Moira+I spent yesterday afternoon at the Watershed cinema, this time to see Ben Wheatley’s film “High Rise”, based on JG Ballard’s 1975 novel of the same name, and
excellent Tom Hiddleston playing the lead character (a well-off young surgeon
who takes one of the bachelor flats near the top of a huge new apartment
One of my
architectural heroes, Le Corbusier, saw the idea of
the tower block as a way of providing spacious, peaceful, light-filled homes
for the masses and, by building upwards, space would be liberated to surround
such buildings with gardens and sports and cultural facilities. One of his most
celebrated designs, built in 1952, was the 12-storey, "Unité
d'Habitation" (originally called the “radiant city”) in Marseilles and
included floors for shopping, social clubs, child care, a gym, a hotel, a
rooftop garden and a swimming pool.
Well, this high-rise development, set in the 1970s (with Jeremy
Irons playing the role of the block’s arrogant, somewhat demented, architect),
is perhaps similar to Le Corbusier’s vision for living… but with added class
conflict – a grand social experiment, a “crucible for change” (the lower
classes live in cheaper flats on the lower floors, the middle classes on the
middle floors and the upper classes “touching the sky”). Phrases like “know
your place” and “don’t get ideas above your station” seemed particularly
however, also seems to be designed to isolate the occupants from the outside
world, allowing for the possibility to create their own closed environment… but
with the outdoor spaces appearing to consist mainly of car parking (with a very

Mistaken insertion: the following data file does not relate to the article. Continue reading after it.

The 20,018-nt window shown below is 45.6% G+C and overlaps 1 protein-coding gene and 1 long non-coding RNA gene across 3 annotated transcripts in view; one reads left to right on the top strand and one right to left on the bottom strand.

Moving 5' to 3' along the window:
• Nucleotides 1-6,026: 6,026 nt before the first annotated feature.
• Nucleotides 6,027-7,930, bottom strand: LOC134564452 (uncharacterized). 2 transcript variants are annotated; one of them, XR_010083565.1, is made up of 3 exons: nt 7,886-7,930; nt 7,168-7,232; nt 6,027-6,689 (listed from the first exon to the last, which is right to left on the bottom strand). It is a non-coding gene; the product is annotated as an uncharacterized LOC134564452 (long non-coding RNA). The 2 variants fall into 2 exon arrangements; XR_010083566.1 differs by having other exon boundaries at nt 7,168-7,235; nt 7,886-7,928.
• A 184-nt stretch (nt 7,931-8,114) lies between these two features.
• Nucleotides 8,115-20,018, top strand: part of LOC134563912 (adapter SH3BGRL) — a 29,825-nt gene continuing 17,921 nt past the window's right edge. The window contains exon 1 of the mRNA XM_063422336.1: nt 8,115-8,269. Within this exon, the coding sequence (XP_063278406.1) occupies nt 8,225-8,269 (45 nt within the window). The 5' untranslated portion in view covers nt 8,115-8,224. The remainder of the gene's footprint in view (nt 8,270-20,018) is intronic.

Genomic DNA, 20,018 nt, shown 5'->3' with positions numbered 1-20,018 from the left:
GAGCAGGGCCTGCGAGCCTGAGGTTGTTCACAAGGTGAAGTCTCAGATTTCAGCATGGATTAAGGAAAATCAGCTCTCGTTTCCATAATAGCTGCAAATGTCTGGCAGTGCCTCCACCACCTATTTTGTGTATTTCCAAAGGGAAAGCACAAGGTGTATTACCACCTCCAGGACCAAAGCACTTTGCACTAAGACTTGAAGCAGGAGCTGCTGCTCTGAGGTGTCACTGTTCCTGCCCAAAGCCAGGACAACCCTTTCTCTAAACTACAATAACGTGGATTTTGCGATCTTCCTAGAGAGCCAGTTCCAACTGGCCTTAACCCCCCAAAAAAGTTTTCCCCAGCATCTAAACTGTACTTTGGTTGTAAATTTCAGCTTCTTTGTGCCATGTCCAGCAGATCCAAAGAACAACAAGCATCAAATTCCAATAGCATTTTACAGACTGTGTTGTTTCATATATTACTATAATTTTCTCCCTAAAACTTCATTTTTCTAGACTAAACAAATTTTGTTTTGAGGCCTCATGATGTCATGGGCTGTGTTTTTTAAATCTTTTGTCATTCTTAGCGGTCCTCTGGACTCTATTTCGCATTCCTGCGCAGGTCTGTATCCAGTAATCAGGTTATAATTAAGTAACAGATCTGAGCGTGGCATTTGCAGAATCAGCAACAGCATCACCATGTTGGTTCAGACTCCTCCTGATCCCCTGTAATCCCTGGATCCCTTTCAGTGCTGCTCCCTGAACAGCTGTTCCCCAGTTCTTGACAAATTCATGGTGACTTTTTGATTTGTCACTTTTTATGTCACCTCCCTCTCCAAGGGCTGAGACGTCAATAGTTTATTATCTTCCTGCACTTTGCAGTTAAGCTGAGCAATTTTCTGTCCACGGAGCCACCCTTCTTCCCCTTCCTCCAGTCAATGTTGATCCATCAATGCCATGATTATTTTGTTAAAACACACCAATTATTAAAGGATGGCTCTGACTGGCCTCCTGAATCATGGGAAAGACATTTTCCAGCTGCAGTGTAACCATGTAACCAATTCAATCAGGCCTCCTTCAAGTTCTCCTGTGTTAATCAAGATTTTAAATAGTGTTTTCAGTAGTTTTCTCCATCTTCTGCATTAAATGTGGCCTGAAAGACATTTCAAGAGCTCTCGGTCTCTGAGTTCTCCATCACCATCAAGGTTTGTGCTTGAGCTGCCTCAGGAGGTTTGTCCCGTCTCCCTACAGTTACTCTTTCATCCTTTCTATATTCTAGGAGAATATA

impressive array of vehicles from the1970s!).
It all disintegrates
into the world reminiscent of an urban “Lord of the Flies”: life in the
high-rise begins to degenerate quickly (perhaps a little too quickly in the
film?), as power failures, refuse shoots blocked to capacity and petty
annoyances among neighbours turn to violence. Scuffles are fought throughout
the building, as floors try to claim lifts and hold them for their own. Groups
gather to defend their rights to the swimming pools… and party-goers attack
"enemy floors" to raid and vandalise them.
were times when I felt the film was looking back
on “class conflicts” of the present age
(well, not class conflict exactly, more like the battle between society’s
“haves” and “have-nots”)… and perhaps it does echo something of today’s
capitalist world of rich, greedy landlords and how the less well-off are being
forced out of cities, neighbourhoods and the like. I had expected to see a film
that was a metaphor for today’s consumer culture, but it didn’t quite come
across like that… and in many ways, I was a little disappointed.
never read any of Ballard’s books, but think of his work as being provocative,
disturbing and frequently apocalyptic. This film was all those things…
Impressive, confusing, self-indulgent…
and somewhat incoherent.
I think you probably need to see it
PS: there were times when I almost found
myself mixing up Hiddleston’s role with the one he’s playing currently in TV’s
“The Night Manager”… (he's probably decided that this type of role earns him most money!).
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